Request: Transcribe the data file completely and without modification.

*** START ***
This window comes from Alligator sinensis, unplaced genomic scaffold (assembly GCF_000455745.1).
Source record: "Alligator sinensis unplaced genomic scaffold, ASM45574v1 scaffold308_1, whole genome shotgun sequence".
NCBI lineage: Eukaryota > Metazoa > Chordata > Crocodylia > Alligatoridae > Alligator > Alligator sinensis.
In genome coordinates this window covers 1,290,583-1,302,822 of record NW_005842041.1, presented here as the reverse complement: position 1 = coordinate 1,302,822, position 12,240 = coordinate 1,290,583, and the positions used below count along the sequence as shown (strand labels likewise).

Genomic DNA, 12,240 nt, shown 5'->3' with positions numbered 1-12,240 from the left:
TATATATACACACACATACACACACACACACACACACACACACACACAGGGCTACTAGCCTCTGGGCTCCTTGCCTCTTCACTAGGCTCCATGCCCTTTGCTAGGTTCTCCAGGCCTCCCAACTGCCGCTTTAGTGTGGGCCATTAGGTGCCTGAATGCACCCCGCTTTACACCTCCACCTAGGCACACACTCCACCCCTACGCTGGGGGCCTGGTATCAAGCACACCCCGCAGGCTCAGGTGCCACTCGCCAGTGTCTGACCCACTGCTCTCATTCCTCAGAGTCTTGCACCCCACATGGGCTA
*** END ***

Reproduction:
This window comes from Alligator sinensis, unplaced genomic scaffold (assembly GCF_000455745.1).
Source record: "Alligator sinensis unplaced genomic scaffold, ASM45574v1 scaffold308_1, whole genome shotgun sequence".
NCBI lineage: Eukaryota > Metazoa > Chordata > Crocodylia > Alligatoridae > Alligator > Alligator sinensis.
In genome coordinates this window covers 1,290,583-1,302,822 of record NW_005842041.1, presented here as the reverse complement: position 1 = coordinate 1,302,822, position 12,240 = coordinate 1,290,583, and the positions used below count along the sequence as shown (strand labels likewise).

Genomic DNA, 12,240 nt, shown 5'->3' with positions numbered 1-12,240 from the left:
TATATATACACACACATACACACACACACACACACACACACACACACAGGGCTACTAGCCTCTGGGCTCCTTGCCTCTTCACTAGGCTCCATGCCCTTTGCTAGGTTCTCCAGGCCTCCCAACTGCCGCTTTAGTGTGGGCCATTAGGTGCCTGAATGCACCCCGCTTTACACCTCCACCTAGGCACACACTCCACCCCTACGCTGGGGGCCTGGTATCAAGCACACCCCGCAGGCTCAGGTGCCACTCGCCAGTGTCTGACCCACTGCTCTCATTCCTCAGAGTCTTGCACCCCACATGGGCTA